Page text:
You’re Not Too Young and You’re Not Too Old

You're Not Too Young And You're Not Too Old blog
Living The Big Stuff

You’re Not Too Young and You’re Not Too Old

A friend of my daughter asked me the other day why I thought it is that some people seem so on track when they are young, while others flounder like a fish out of water finding their career path.

The easy answer is that some people are late bloomers. The other answer is that it’s all about pursuing something that brings you to the edge of comfort (well, slightly over the edge) and makes you feel alive.

You’re never too young or too old to follow your passion and feel the joy of a life that you are completely engaged in.

“Engaged” is the operable word.

I know a young man, Mario, who was in a terrible accident when he was 19 years old. (He’s 32 now.) Pronounced dead on arrival and without oxygen to his brain for over six minutes, his brain damage was severe. Today, he–with the help and devotion of his family–despite his limited capacity to communicate, Mario is passionate about spreading his message of Love through the expression of his art. He is noble, and he jovially smiles and kisses the hands of all the people he comes into contact with. He is deeply engaged in his activities and passionate about his purpose–in fact, far more so than many people who have no disability at all.

There are examples of such passion and life engagement all around us. It’s never too late. You’re never too old or too young to put your heart and your hands toward the activities that make you feel most alive, most you.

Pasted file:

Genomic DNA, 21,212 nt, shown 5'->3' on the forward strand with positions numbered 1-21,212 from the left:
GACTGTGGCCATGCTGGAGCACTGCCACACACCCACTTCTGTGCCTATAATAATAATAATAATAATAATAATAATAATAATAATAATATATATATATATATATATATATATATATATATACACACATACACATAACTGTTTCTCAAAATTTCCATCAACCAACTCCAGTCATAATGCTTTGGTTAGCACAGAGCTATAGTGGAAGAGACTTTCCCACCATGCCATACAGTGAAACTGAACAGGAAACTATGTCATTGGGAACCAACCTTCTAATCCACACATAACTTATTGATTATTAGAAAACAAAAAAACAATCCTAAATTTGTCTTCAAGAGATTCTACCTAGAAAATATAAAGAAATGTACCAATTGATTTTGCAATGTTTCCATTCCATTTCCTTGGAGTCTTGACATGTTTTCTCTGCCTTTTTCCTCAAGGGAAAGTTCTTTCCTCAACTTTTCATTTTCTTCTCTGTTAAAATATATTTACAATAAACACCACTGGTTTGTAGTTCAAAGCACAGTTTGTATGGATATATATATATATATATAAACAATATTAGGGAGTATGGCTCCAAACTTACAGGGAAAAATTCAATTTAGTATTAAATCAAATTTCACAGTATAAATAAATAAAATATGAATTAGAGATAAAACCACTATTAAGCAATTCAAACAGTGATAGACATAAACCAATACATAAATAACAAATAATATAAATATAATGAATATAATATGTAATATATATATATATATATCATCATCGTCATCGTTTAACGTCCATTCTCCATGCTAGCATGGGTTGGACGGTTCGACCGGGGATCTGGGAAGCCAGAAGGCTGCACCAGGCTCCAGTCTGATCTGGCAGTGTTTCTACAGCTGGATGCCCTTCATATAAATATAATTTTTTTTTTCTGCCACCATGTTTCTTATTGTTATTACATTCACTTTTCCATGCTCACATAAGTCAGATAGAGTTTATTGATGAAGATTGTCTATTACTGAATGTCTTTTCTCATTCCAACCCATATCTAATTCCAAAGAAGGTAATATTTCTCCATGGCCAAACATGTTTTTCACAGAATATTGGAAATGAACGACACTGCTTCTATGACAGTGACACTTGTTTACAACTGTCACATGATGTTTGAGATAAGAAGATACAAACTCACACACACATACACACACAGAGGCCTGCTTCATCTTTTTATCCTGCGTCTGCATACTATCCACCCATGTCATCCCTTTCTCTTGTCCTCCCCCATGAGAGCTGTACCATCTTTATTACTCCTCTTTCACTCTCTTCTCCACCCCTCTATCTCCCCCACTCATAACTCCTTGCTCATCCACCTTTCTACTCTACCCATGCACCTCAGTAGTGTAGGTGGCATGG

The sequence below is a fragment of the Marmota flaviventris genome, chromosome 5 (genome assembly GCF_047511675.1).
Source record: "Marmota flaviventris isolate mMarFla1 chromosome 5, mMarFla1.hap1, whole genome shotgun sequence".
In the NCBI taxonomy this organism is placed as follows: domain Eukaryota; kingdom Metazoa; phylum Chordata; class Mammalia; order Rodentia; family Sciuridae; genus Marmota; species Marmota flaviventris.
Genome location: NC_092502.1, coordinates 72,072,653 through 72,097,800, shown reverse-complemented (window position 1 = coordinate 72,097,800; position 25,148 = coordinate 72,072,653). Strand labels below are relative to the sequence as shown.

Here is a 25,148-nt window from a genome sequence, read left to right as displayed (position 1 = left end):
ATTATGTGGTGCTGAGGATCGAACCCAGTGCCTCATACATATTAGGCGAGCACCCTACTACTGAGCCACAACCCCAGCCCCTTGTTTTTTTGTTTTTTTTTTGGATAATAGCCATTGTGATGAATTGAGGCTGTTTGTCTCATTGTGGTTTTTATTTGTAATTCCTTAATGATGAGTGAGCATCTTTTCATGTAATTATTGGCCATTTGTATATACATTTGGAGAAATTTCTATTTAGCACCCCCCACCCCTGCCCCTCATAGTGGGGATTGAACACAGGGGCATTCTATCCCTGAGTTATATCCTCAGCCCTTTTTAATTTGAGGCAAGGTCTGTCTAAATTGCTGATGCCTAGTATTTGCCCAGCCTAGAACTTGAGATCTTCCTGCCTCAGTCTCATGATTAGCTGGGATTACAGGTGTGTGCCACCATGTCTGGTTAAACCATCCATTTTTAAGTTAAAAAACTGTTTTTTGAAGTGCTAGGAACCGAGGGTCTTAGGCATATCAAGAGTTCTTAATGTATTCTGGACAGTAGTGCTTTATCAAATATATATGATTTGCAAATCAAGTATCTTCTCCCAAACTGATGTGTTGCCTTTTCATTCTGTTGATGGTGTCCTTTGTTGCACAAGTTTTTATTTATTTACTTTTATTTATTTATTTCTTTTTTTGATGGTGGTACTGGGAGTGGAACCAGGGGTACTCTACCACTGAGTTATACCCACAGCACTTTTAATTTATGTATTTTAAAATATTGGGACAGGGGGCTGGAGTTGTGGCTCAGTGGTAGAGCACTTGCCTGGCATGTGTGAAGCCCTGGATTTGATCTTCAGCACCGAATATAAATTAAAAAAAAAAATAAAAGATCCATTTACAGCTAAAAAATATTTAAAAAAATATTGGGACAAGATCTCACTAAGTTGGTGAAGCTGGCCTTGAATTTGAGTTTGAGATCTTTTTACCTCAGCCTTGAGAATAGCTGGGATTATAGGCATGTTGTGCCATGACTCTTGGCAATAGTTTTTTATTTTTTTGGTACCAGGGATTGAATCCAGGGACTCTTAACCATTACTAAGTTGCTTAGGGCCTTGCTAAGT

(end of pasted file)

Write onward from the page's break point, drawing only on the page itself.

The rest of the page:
Danny retired from a career in finance, and he is pursuing his passion for the sport he loves. He writes a sports blog and remains deeply engaged in his life.

Michelle is 52, has an empty nest and is beginning a career in Life Coaching.

Alison’s three sons are grown, and she is a talented artist. She is birthing a new website to share her paintings.

I’m thinking of how young Richard, my late husband, was when he wrote and published his first book at 25. Only ten years later, he was the top author in the world. (I was 34 when I wrote my first solo book in the Don’t Sweat series.)

Paraphrasing from my memory, Harvard happiness researcher, Shawn Achor, defines happiness as: “Pursuing activities that fill your life with meaning while you fulfill your human potential.”

Yes, it’s true.

You’re never too young or too old or too late to awaken your joy and passion to live your most vibrant life.

It’s only too late if you wait.

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